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Harvesting Hope: The Story of Cesar Chavez

Module 7 – Informational Nonfiction/Biography/SLIS 5420


Krull, Kathleen. (2003). Harvesting Hope: The Story of Cesar Chavez.  (Y. Morales, Illus.) Orlando, FL: Harcourt Books.


This fascinating picture book biography is about Cesar Chavez and how he became the leader and hero of the migrant farmworker movement in the United States.  The author has done a wonderful job of portraying  the spark that ignited the fire of Cesar Chavez’s activism, as well as his personal struggles and triumphs. The book portrays how he encountered prejudice and injustice and was inspired to help others  who had struggled with the unfair treatment that migrant farmworkers received.  The grassroots movement of the National Farm Workers Association, its nonviolent philosophy and manner of protesting for social change, as well as Chavez’s influences and beliefs are woven into the story in a way that is both educational and inspiring.  The stylized illustrations are fused with vibrant color and make the story come alive.


“In her author’s note, Kathleen Krull points out that Cesar Chavez continues to remain a controversial figure in the United States today. The fact of the matter is, he followed perfectly in the footsteps of the men he admired; St. Francis of Assisi, Dr. Martin Luther King Jr, and Gandhi. Helping to lead migrant workers in the first successful agricultural strike the U.S. had ever known, he is best remembered worldwide as a hero. In her book, Krull follows Chavez from a happy early childhood in Arizona to an unpleasant shift to the fields of California. As we watch, Cesar grows from a boy forced to endure the humiliations of the fields (and the poor schooling as well) to a man capable to leading workers in a non-violent protest against the grape growers of Southern California. Especially impressive are the ways in which Krull ties in young Cesar’s lessons about life (his mother cautioning him to use one’s head to work through conflicts) with their actual implementation years later. Illustrated by Yuyi Morales, the book looks like nothing so much as Jonah Winter’s fabulous biography of Frida Kahlo. Beautiful surreal images meld with sweeping panoramas of a life of difficulty. You’ll find yourself reading it over and over again just to look at the pretty pictures.The fact of the matter is, there’s not a single misstep in this book. Anyone familiar with the previous Pura Belpre winner, “Esperanza Rising” will see that this book succeeds where “Esperanza” was apt to fail. But, quite frankly, it’s unfair to compare the two. Fiction will always pale in comparison to well-written non-fiction. In this book you have an honest story told simply with an elegance all its own.”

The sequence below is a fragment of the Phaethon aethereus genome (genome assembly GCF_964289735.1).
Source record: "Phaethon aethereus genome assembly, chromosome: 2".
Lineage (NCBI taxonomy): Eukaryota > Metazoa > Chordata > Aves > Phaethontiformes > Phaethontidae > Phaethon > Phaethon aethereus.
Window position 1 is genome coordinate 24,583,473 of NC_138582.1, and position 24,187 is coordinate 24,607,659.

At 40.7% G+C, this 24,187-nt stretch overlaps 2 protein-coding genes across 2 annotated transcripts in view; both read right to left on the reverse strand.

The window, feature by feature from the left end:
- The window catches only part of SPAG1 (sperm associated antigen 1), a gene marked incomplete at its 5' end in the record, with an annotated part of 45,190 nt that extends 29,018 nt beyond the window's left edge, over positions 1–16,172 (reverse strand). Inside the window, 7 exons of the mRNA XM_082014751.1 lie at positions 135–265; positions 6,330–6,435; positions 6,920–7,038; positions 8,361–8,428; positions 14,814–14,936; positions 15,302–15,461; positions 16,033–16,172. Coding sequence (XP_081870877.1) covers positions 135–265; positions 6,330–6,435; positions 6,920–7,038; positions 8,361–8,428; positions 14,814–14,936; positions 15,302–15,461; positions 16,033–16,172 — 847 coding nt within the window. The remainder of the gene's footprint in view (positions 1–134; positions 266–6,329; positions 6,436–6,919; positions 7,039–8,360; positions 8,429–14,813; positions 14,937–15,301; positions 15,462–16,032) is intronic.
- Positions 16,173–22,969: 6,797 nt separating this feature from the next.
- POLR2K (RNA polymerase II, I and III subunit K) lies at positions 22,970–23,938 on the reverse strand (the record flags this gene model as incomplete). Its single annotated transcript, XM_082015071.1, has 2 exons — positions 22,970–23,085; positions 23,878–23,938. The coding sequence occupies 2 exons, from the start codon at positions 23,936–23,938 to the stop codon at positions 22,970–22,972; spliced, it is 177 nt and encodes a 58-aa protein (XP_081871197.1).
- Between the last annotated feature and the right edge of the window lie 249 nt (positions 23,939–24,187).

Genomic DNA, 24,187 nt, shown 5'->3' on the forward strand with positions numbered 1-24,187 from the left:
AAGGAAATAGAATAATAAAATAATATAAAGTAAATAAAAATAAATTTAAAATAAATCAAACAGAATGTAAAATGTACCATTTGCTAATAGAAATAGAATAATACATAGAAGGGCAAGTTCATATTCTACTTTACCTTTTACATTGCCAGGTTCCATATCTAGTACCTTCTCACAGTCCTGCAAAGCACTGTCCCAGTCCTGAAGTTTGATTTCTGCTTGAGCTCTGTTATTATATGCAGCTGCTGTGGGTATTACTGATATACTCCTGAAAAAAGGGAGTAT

Bird, Elizabeth. (2007, September 3). Labor Day Recommendations. Review of Harvesting Hope. School Library Journal. Retrieved from

I like the idea of using a group of picture books about the Civil Rights movement together in a class or library for an activity or project for older children (upper elementary, middle school, even high school) that could involve reading the books aloud (take turns being the reader), art/group projects (groups get together and talk about a cause that is important to them – each group decides on a cause and creates a slogan, banner, idea for a means of protest, etc.) and then have the groups present their projects to one another.  This type of project would be good for raising social consciousness and helping kids see how they can get involved and get creative with issues that mean something to them.

Of note:

Pura Belpre Honor Book

2004-2005 Texas Bluebonnet Award Nominee


About mary's summer bookshelf

I'm studying to be a librarian at the University of North Texas and loving it. This blog is a class project and the first one I've ever written. The world of children's literature is diverse and rich. This class is opening up many worlds for me to traverse - I am a total YA fan now.

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